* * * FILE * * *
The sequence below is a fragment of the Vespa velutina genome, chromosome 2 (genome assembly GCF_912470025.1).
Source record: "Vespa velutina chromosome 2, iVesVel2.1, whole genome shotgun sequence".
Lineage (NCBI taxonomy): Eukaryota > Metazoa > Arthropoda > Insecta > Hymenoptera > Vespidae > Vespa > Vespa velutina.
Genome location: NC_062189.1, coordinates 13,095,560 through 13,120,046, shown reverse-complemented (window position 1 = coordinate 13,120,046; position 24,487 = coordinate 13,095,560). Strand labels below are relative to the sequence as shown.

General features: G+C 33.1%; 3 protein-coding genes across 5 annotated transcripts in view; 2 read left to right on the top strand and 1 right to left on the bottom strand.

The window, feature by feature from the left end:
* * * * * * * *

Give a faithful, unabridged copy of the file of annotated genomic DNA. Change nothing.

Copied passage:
The sequence below is a fragment of the Vespa velutina genome, chromosome 2 (genome assembly GCF_912470025.1).
Source record: "Vespa velutina chromosome 2, iVesVel2.1, whole genome shotgun sequence".
Lineage (NCBI taxonomy): Eukaryota > Metazoa > Arthropoda > Insecta > Hymenoptera > Vespidae > Vespa > Vespa velutina.
Genome location: NC_062189.1, coordinates 13,095,560 through 13,120,046, shown reverse-complemented (window position 1 = coordinate 13,120,046; position 24,487 = coordinate 13,095,560). Strand labels below are relative to the sequence as shown.

General features: G+C 33.1%; 3 protein-coding genes across 5 annotated transcripts in view; 2 read left to right on the top strand and 1 right to left on the bottom strand.

The window, feature by feature from the left end: